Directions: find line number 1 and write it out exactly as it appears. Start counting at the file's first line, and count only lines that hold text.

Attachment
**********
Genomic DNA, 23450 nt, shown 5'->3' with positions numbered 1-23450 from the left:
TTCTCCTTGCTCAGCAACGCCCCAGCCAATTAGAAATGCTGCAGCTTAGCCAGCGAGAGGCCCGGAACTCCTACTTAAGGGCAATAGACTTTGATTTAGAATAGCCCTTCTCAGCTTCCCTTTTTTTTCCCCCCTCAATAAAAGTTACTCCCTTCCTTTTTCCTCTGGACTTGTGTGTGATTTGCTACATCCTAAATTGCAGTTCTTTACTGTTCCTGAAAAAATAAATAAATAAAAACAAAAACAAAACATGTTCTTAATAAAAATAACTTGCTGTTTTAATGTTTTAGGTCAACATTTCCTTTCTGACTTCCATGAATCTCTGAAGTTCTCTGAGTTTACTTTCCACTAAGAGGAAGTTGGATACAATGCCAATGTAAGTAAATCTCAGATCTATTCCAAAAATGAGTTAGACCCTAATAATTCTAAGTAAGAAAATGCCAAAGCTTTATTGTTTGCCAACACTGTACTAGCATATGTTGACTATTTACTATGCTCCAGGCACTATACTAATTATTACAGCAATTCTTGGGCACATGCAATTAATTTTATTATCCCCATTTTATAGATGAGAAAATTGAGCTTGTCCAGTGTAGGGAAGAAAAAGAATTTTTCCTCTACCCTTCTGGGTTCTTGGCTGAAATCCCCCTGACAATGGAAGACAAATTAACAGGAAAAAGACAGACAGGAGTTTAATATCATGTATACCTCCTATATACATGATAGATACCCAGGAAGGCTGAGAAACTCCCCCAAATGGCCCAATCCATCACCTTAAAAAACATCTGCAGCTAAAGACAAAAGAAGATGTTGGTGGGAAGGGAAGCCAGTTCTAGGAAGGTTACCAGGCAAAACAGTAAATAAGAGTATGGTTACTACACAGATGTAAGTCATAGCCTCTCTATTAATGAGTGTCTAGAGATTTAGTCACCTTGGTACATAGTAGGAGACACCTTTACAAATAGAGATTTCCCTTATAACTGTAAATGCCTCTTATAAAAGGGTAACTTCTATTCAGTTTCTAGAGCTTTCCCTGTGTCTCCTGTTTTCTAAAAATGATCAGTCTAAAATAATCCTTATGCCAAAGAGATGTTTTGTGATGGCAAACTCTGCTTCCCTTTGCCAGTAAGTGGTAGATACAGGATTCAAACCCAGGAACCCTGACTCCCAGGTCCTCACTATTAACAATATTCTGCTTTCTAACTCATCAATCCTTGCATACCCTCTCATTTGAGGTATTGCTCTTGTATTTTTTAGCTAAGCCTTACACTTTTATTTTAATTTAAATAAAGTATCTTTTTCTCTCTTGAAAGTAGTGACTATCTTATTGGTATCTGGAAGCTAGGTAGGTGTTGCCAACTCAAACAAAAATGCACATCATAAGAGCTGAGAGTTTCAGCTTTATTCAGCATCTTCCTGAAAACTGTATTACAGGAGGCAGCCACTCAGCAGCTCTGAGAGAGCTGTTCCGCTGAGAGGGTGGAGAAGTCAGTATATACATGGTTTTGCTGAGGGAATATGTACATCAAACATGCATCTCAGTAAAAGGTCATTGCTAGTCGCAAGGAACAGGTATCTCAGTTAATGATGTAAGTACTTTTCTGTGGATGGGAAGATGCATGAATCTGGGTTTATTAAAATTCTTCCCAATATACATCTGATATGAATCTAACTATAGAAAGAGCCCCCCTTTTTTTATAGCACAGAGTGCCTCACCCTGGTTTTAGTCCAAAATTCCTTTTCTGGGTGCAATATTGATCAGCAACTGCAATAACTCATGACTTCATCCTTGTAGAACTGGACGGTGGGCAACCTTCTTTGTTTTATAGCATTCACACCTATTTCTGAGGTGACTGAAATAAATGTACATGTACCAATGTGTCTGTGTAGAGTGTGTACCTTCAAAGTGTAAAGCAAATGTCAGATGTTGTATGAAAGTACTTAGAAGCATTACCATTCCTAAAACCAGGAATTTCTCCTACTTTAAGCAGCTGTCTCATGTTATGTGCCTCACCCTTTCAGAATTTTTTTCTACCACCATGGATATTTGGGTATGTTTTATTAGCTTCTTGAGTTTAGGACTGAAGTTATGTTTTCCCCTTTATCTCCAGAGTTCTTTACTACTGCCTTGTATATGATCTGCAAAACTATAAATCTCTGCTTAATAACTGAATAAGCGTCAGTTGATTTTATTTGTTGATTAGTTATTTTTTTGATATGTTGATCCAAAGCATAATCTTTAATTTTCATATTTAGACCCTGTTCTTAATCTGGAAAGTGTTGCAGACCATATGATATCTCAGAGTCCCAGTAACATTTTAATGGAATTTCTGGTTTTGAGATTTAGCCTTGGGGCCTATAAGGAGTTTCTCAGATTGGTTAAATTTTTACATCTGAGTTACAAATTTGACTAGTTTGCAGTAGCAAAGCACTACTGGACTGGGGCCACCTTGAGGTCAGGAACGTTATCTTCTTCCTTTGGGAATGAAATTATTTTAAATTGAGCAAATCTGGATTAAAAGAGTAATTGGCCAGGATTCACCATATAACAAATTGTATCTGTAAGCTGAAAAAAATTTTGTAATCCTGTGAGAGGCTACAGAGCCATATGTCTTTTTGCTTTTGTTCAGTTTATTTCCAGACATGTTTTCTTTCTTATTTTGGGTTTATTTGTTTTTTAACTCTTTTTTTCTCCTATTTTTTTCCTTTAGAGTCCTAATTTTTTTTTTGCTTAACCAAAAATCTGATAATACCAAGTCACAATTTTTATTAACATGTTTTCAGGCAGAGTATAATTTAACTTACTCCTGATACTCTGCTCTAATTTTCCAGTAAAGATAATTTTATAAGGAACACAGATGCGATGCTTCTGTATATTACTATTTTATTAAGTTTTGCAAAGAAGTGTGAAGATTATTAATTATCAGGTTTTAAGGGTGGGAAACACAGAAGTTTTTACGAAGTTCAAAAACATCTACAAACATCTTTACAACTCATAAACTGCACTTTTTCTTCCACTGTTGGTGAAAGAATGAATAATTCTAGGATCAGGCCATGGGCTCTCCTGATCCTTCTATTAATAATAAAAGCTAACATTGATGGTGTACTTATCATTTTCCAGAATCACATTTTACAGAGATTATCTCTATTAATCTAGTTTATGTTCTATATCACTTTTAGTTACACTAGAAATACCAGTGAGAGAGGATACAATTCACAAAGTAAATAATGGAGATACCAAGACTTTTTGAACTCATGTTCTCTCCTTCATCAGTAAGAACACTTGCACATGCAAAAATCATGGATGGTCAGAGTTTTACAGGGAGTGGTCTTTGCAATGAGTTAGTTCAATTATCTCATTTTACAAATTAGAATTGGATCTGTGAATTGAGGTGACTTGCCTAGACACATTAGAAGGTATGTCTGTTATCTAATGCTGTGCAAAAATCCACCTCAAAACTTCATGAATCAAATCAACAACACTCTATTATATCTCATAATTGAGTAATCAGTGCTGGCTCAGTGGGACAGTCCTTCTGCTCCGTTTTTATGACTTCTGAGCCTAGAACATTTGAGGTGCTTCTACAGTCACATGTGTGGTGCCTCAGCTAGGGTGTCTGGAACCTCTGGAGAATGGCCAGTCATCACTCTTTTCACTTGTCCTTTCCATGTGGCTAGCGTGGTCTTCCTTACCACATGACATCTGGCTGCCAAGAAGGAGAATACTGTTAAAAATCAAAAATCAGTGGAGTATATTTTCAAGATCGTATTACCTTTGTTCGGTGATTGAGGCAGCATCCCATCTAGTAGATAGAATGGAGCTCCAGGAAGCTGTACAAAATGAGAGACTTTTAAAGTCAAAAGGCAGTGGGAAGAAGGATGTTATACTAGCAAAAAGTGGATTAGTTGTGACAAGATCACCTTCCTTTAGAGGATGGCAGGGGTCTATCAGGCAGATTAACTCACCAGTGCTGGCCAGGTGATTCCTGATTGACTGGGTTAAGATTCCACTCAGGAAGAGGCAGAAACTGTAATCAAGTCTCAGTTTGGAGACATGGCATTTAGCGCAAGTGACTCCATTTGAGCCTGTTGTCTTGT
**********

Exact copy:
Genomic DNA, 23450 nt, shown 5'->3' with positions numbered 1-23450 from the left: